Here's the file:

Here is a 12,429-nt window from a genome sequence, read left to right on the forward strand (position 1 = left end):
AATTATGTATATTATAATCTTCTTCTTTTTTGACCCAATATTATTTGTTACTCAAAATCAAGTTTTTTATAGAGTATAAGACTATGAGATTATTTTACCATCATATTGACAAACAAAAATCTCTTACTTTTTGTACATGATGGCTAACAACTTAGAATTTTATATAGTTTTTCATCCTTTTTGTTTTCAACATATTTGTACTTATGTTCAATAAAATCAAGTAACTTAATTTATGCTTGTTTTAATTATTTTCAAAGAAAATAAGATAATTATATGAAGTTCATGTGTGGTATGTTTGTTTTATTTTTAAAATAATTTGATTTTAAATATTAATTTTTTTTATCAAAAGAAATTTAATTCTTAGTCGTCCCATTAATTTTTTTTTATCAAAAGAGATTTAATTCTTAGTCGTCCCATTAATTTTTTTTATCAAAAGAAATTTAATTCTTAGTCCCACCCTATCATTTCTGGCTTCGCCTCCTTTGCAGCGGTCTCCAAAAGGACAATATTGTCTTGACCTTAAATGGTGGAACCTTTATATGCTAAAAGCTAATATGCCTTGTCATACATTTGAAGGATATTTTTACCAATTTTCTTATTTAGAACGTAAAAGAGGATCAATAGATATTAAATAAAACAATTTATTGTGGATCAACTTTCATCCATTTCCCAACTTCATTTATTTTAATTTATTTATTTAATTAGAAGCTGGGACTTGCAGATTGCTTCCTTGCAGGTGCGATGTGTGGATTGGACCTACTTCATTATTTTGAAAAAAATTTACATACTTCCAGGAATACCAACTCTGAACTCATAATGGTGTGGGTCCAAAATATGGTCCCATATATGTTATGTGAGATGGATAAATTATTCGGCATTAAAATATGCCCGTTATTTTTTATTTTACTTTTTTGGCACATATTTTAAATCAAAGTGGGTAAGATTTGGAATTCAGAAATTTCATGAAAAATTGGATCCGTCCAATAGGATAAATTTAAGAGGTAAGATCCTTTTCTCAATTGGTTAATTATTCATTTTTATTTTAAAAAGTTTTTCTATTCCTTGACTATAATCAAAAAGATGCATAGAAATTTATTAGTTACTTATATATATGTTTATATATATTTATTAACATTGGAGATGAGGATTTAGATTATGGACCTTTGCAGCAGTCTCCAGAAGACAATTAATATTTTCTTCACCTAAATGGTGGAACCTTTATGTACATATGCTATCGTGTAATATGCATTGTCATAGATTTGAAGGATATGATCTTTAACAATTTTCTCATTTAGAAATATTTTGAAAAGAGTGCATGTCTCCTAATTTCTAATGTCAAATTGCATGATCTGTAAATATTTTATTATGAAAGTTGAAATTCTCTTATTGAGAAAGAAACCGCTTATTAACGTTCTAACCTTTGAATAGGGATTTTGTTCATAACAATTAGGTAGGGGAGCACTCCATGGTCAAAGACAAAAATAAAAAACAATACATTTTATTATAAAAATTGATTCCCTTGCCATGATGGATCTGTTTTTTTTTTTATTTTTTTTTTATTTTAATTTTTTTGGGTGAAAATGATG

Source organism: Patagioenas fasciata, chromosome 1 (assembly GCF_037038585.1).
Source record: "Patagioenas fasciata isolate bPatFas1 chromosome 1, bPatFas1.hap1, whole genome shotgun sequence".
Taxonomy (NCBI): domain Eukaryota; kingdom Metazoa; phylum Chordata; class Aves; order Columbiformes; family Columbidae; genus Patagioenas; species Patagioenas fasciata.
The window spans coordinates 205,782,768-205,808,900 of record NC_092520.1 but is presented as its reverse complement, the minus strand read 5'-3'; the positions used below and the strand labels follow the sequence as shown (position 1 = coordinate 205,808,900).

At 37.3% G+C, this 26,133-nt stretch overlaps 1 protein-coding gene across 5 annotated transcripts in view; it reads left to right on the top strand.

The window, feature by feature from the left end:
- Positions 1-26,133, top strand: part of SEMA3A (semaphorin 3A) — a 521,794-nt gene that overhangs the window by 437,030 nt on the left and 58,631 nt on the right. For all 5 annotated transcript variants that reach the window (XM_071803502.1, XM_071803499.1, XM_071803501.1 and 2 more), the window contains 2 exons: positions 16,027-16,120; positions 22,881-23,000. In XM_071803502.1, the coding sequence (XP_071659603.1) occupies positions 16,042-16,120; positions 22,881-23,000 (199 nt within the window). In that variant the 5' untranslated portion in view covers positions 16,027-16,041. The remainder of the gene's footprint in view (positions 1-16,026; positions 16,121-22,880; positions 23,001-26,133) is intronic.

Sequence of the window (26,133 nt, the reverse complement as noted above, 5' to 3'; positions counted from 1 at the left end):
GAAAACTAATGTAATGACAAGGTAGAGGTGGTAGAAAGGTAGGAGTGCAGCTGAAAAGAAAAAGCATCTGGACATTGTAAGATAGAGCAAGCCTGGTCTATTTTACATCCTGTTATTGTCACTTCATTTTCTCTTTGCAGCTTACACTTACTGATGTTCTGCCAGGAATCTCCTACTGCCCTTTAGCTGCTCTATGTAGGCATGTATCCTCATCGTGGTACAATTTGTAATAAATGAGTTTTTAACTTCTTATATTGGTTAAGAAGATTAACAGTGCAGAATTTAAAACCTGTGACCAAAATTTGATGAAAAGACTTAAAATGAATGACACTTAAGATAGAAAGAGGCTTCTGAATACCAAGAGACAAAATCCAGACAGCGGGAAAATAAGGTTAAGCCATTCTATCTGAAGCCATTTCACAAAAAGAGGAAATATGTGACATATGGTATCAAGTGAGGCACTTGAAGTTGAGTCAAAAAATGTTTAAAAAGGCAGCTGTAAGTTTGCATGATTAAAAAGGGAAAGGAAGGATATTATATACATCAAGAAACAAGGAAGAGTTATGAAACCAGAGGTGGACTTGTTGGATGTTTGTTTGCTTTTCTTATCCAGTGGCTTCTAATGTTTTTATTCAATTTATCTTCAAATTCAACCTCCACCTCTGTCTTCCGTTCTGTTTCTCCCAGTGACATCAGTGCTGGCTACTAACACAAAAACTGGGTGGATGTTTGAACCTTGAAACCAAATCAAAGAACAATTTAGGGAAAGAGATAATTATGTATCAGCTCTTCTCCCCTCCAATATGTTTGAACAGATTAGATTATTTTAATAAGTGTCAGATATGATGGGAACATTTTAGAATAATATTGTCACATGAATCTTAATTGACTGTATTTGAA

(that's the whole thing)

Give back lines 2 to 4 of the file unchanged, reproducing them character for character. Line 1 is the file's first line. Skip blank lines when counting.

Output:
AATTATGTATATTATAATCTTCTTCTTTTTTGACCCAATATTATTTGTTACTCAAAATCAAGTTTTTTATAGAGTATAAGACTATGAGATTATTTTACCATCATATTGACAAACAAAAATCTCTTACTTTTTGTACATGATGGCTAACAACTTAGAATTTTATATAGTTTTTCATCCTTTTTGTTTTCAACATATTTGTACTTATGTTCAATAAAATCAAGTAACTTAATTTATGCTTGTTTTAATTATTTTCAAAGAAAATAAGATAATTATATGAAGTTCATGTGTGGTATGTTTGTTTTATTTTTAAAATAATTTGATTTTAAATATTAATTTTTTTTATCAAAAGAAATTTAATTCTTAGTCGTCCCATTAATTTTTTTTTATCAAAAGAGATTTAATTCTTAGTCGTCCCATTAATTTTTTTTATCAAAAGAAATTTAATTCTTAGTCCCACCCTATCATTTCTGGCTTCGCCTCCTTTGCAGCGGTCTCCAAAAGGACAATATTGTCTTGACCTTAAATGGTGGAACCTTTATATGCTAAAAGCTAATATGCCTTGTCATACATTTGAAGGATATTTTTACCAATTTTCTTATTTAGAACGTAAAAGAGGATCAATAGATATTAAATAAAACAATTTATTGTGGATCAACTTTCATCCATTTCCCAACTTCATTTATTTTAATTTATTTATTTAATTAGAAGCTGGGACTTGCAGATTGCTTCCTTGCAGGTGCGATGTGTGGATTGGACCTACTTCATTATTTTGAAAAAAATTTACATACTTCCAGGAATACCAACTCTGAACTCATAATGGTGTGGGTCCAAAATATGGTCCCATATATGTTATGTGAGATGGATAAATTATTCGGCATTAAAATATGCCCGTTATTTTTTATTTTACTTTTTTGGCACATATTTTAAATCAAAGTGGGTAAGATTTGGAATTCAGAAATTTCATGAAAAATTGGATCCGTCCAATAGGATAAATTTAAGAGGTAAGATCCTTTTCTCAATTGGTTAATTATTCATTTTTATTTTAAAAAGTTTTTCTATTCCTTGACTATAATCAAAAAGATGCATAGAAATTTATTAGTTACTTATATATATGTTTATATATATTTATTAACATTGGAGATGAGGATTTAGATTATGGACCTTTGCAGCAGTCTCCAGAAGACAATTAATATTTTCTTCACCTAAATGGTGGAACCTTTATGTACATATGCTATCGTGTAATATGCATTGTCATAGATTTGAAGGATATGATCTTTAACAATTTTCTCATTTAGAAATATTTTGAAAAGAGTGCATGTCTCCTAATTTCTAATGTCAAATTGCATGATCTGTAAATATTTTATTATGAAAGTTGAAATTCTCTTATTGAGAAAGAAACCGCTTATTAACGTTCTAACCTTTGAATAGGGATTTTGTTCATAACAATTAGGTAGGGGAGCACTCCATGGTCAAAGACAAAAATAAAAAACAATACATTTTATTATAAAAATTGATTCCCTTGCCATGATGGATCTGTTTTTTTTTTTATTTTTTTTTTATTTTAATTTTTTTGGGTGAAAATGATG

Source organism: Patagioenas fasciata, chromosome 1 (assembly GCF_037038585.1).
Source record: "Patagioenas fasciata isolate bPatFas1 chromosome 1, bPatFas1.hap1, whole genome shotgun sequence".